The fig tree of Roscoff , ( Bretagne of France ) a fig tree that has lived during 353 years
1610 , destroyed 1987
Here is a link that might be useful: The fig tree of Roscoff
I'm going to have a fig tree like that... assuming I can live another 350 years.
What is there reason for destroying such a magnificent tree?
That tree could have been one of the "great wonders of the world!" What a shame!
The municipality of Roscoff destroyed this old tree to build a car park. This car park not exists until now.
SHAME on the Roscoff municipality...
This is an old posting, but maybe the newer fig forum members are interested. This is an amazing fig tree that lived 353 years. No mention of the variety.
More pics can be found here:
Here is a link that might be useful: Description of Roscoff fig tree
Being now destroyed the Roskoff fig, the older now is the "Higo de Pizarro", planted in the Governator Garden (near Governator Palace) in Lima (Peru) in the 1538.
I've had the direct indication from my friend Raphael Colicci, Saint Privat, Herault, France: that said (and indicated me the tree), that is born from a cutting of the Roskoff fig. May be is not an excellent variety.
The Pizarro Fig, if yet existant, should have 474 years, I hope that the municipality of Lima do not create a new car park...
As said by a famous phisic: there are two things that are considered infinite: the dimension of the universe and the human stupidity, ....; but about the second there are some doubts.
I correcxt myself, considered the new idea of phisics is the FIRST that carry some doubts......
Sergnic, thanks for the info.
I looked up the Pizarro fig - the link is a photo someone uploaded onto Flicker from a 1960s photo. Couldn't find anything else.
If still alive that's amazing! IMagine getting figs from such an old tree!
This site claims the tree is still there:
As for human stupidity.... I agree there is a lot of that! If figs are good brain food, maybe we can helps with that!
Here is a link that might be useful: Pizarro fig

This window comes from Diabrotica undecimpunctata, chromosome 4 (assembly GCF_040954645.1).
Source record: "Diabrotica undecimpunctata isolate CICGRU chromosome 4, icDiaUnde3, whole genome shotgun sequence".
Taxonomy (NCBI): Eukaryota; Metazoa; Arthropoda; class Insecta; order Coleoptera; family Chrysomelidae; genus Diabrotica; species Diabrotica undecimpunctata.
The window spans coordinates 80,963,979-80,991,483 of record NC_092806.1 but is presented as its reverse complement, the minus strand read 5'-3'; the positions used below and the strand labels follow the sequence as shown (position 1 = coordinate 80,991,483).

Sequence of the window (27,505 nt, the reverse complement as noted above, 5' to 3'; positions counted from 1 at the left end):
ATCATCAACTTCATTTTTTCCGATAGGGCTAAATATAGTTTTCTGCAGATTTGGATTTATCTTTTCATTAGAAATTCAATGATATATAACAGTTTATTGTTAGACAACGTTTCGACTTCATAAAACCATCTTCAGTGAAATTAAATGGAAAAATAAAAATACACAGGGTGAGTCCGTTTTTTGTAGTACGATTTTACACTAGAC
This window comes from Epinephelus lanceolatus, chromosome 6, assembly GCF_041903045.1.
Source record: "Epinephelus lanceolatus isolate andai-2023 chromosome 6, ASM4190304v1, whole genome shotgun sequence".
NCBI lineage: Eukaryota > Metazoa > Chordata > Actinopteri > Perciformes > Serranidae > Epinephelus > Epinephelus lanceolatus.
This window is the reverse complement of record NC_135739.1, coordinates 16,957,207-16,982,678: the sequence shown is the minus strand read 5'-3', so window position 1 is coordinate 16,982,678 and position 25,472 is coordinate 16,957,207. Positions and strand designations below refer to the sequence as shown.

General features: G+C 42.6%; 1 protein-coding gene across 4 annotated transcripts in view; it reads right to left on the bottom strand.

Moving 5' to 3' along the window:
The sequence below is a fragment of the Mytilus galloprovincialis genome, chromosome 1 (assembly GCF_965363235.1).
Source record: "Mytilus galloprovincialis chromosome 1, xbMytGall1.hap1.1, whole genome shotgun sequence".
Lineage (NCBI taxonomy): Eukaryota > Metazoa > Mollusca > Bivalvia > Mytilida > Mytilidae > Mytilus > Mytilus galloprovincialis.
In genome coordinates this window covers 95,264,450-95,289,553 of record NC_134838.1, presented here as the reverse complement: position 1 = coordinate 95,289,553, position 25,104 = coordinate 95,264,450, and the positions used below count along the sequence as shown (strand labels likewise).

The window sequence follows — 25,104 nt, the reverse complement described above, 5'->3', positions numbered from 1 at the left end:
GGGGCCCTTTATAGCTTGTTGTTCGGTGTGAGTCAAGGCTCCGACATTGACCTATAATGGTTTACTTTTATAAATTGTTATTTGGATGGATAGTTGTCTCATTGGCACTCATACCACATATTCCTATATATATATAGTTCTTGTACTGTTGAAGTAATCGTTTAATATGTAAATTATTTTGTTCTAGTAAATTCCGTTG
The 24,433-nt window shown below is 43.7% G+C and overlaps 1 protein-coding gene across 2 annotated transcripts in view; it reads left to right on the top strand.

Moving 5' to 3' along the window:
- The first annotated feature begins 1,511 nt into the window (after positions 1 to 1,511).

Then there is this, a cutting from the Buddha's original fig tree, that was planted in Sri Lanka:
"According to the Mahavamsa, the Sri Maha Bodhi in Sri Lanka was planted in 288 BC..."
It is still there today.
Bud, great point! A truly ancient tree! I didn't think of trees that are not Ficus carica, but it's still a fig.
Here is a link that might be useful: Bodhi tree
According to Dr. Ira Condit in his 1947 work "The Fig", p. 13, a historic fig tree at Beutelshack, Germany, near a family tomb, was said to have been planted before 1321 and to have survived to 1800. The approximate lifespan of the tree would have been 479 years.
Mountain Man, I wonder if it's still alive? I searched on google and did not find it.
The link below states "huge old sycamore fig near the 15th century monastery" but no suggestion as to the age of the tree. Looks like it is in Cyprus. Old tree, based on the trunk.
I doubt that any of my fig trees will be around in 300 years. Doesnt' work that way!
Here is a link that might be useful: Ancient sycamore fig
The Romans brought the fig to Spain and other areas that they conquered. Other figs were brought to Europe by returning Crusaders. The reference in Condit implied that the old fig tree was no longer at the site in Germany, although there was no specific statement. A Celeste in Austin, Texas from which I propagated one of my Celestes was said to be at the site since before 1900.
I thing that there is another (living?) huge old F. carica
tree, wide-spreading with many branch-supports;
somewhere on the Balearic Islands, Spain.
If it is called Cametas, I do have piece off it!
My ooops for the above!
I wish there was an edit/delete option.
This is the one I have a piece off (Camet/as).
Not sure if it is one-tree or a multiple-row?
Gorgi, what a beautiful fig tree! Thank you for posting that. I would like to see it in person.
One thing I noted with the Roscoff fig and the Cametas fig is they seem to be growing on supports, almost like grapes on an arbor. I wonder if that would be a good way to grow figs.
If that tree was in my city it could be designated as historic property and enjoyed the protection of historic property law. One of my relatives bought an old house and he wanted to demolish it and build a new one. He was stopped by the city because the house is in the historic district. He was told he is allowed only to remodel it within its old style.
My Cametas specimen (p/o the magnificent big mother tree)
has not fruited for me yet. Is it a light or dark fig?!?
I did give a piece off mine to a very famous fig
collector/distributor; and so ensuring its USA existence.
Doing some digging-up, most probably the mother tree
is on the isle known as Formentera?
Gorgi - It was generous of you to provide your Cametas fig for growing in the US. Other people will be able to enjoy it too!
Here is some more info on the Formentera figs. From the article, the local tradition is to prop up branches, allowing them to continue to grow horizontally.
Here is a link that might be useful: formentera figs